The first that I’m going to be looking at is Calm. I’ve downloaded it on my iPhone, but I believe it’s available for android as well. Billed as the number one app for mindfulness and meditation, and Apple’s number one app of 2017, the app is basically a series of guided meditations, with themes from calming anxiety to gratitude to forgiveness and loads more. From the get go it’s a very attractive user interface; as soon as you open it you are greeted with a lovely lake and mountains, and the sound of birdsong; the epitome of what we think of when people say the word ‘tranquillity’. Straight away the app is moving you into a different mindset; removing you from whatever situation you are in right now. Unless, of course, you happen to be at a lake view with birdsong! But you can choose other backgrounds.

Meditation is a way that we take a break from whatever we are doing with our day, whether that’s our job or even a hobby or a passion. Sometimes we even need to take a break from things we enjoy; if you do the same thing for too long it becomes stale, and you might stop enjoying it even if it’s something you have a real love for. If you’re stuck in an office for eight hours a day staring at a computer and bashing on computer keyboard, then meditation is even more important.

I read once that someone said you should meditate for five minutes every day. If you don’t have time to meditate for five minutes every day you should meditate for half an hour every day! Well, that’s not always possible for everyone. If your life has become so full of hassle and stress that you can’t spare five minutes for yourself to give your brain a rest, then some might say you need to seriously look at what is stopping you giving yourself that time. But believe me, I am not one to judge at all. I am exactly one of those people who sometimes tells themselves ‘I really don’t have five minutes’. I have a 12-week-old baby, I have a seven-year-old son, I have a full-time writing and journalism career on top of an office day job which pays some of the rest of the bills; sometimes it feels like I genuinely can’t take five minutes for myself. Then I remember telling other people how important it is and remember that I need to take my own advice! That’s basically why I wanted to have a look at some of these apps; maybe they can help give me that previous time away from the hustle and bustle.

Our phones are easy to keep with us all the time, in fact most of us do just that, so we can keep in contact with loved ones and update our social media accounts. Being able to use the device to take a break from everything seems a big bonus. Interestingly, one of the guided meditations on Calm this week was about the dangers of social media; how being constantly connected to the internet can actually end up with us feeling more disconnected from real life and the people who matter to us, and how to focus on re-establishing those connections.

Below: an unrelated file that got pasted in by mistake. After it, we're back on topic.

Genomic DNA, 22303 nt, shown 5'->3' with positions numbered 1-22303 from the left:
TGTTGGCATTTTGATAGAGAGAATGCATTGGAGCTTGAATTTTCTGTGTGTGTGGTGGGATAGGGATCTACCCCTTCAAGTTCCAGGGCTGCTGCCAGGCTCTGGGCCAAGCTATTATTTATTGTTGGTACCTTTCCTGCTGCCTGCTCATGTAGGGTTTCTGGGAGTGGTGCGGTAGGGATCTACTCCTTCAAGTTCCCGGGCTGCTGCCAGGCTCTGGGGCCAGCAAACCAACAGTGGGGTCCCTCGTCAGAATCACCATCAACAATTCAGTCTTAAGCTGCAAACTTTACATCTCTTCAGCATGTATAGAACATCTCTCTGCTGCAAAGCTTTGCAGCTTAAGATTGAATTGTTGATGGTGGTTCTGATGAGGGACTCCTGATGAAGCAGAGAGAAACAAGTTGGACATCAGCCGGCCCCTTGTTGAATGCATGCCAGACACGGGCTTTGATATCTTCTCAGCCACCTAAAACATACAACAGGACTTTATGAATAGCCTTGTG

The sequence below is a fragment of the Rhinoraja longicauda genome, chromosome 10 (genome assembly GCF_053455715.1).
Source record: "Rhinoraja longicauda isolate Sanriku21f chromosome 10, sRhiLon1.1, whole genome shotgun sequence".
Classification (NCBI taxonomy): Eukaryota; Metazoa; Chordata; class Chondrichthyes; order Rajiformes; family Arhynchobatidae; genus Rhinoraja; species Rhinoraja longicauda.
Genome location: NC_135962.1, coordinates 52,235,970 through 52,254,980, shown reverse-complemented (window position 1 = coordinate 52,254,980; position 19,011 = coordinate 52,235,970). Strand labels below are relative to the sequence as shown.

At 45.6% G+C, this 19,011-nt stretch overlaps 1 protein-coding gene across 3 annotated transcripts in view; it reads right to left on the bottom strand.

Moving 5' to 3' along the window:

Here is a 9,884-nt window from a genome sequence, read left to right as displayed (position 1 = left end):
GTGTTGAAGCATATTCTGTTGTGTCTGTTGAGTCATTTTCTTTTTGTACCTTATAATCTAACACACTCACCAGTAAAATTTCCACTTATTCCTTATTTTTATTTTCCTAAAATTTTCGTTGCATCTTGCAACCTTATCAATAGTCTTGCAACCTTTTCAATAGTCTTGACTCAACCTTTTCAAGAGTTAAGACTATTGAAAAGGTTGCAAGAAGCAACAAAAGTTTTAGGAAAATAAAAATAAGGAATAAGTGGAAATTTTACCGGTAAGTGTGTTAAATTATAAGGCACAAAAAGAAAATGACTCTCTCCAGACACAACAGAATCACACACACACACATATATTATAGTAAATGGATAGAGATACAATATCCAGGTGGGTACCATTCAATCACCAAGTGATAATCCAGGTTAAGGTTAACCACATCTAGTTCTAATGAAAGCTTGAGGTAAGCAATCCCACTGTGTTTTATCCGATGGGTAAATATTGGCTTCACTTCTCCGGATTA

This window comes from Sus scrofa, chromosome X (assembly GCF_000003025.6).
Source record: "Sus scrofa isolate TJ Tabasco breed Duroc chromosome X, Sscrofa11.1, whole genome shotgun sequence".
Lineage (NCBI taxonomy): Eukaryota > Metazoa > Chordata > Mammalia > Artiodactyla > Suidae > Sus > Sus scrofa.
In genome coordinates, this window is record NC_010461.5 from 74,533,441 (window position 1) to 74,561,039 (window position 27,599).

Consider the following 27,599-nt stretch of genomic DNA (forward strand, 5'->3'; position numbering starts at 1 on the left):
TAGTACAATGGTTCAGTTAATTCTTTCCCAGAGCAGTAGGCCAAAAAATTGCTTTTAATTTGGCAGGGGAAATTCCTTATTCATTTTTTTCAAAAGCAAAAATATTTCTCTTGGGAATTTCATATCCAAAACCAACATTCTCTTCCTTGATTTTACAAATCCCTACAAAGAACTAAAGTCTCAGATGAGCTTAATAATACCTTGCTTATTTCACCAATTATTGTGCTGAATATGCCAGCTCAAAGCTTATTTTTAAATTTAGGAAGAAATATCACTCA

This was certainly more in-depth thought than I was expecting from a pocket meditation. The quality of the guided talk down was very good too. The woman who speaks has a soothing voice, and leaves good spacing in between speaking, to allow you time to focus on your breathing. I had no problem relaxing into the meditations and fully enjoying the process.

The meditations I indulged in daily were the Daily Calms; daily meditations each on a different theme. As far as I could tell, these are only available if you pay for the premium version; $59.99 or £35.99. There are also subscription options, and a free option, with less features. I wanted to get the fullest experience for the review, so took out the free trial which gave me seven days of full features. I’m not sure seven days is really long enough to give you the full sense of whether a meditation regime is right for you or not. Some other apps, such as Headspace, give you a thirty-day trial which is much more useful. Still, seven days of free premium features is not to be sniffed at!

The ‘Daily Calms’ are a great way to take a break, and with each of them having a different theme, it’s like your mind relaxes and is given something meaningful to ponder upon, then gently brought back to the here and now. As well as the daily calms, there are many different meditation paths to follow: 7 days of focus, 7 days of happiness, 7 days of sleep and so forth. There’s even a separate option to choose to help you sleep, called Sleep Stories. These are soothing spoken word recordings, read by a diverse range of people such as Joanna Lumley and Stephen Fry. How lovely to be a grown up, and feel totally justified in having your own bedtime story.

If I had the money, I think I would happily sign up for the premium version, even if just for the daily calms. Over the past week I have felt less stressed, less overwhelmed with my tasks and have looked forward to the little moments I can put aside for myself. Highly recommended.

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About the Author:

Mabh Savage is a Pagan author, poet and musician, as well as a freelance journalist.

She is the author of A Modern Celt: Seeking the Ancestors and Pagan Portals: Celtic Witchcraft.

Follow Mabh on TwitterFacebook and her blog.

For Amazon information, click images below.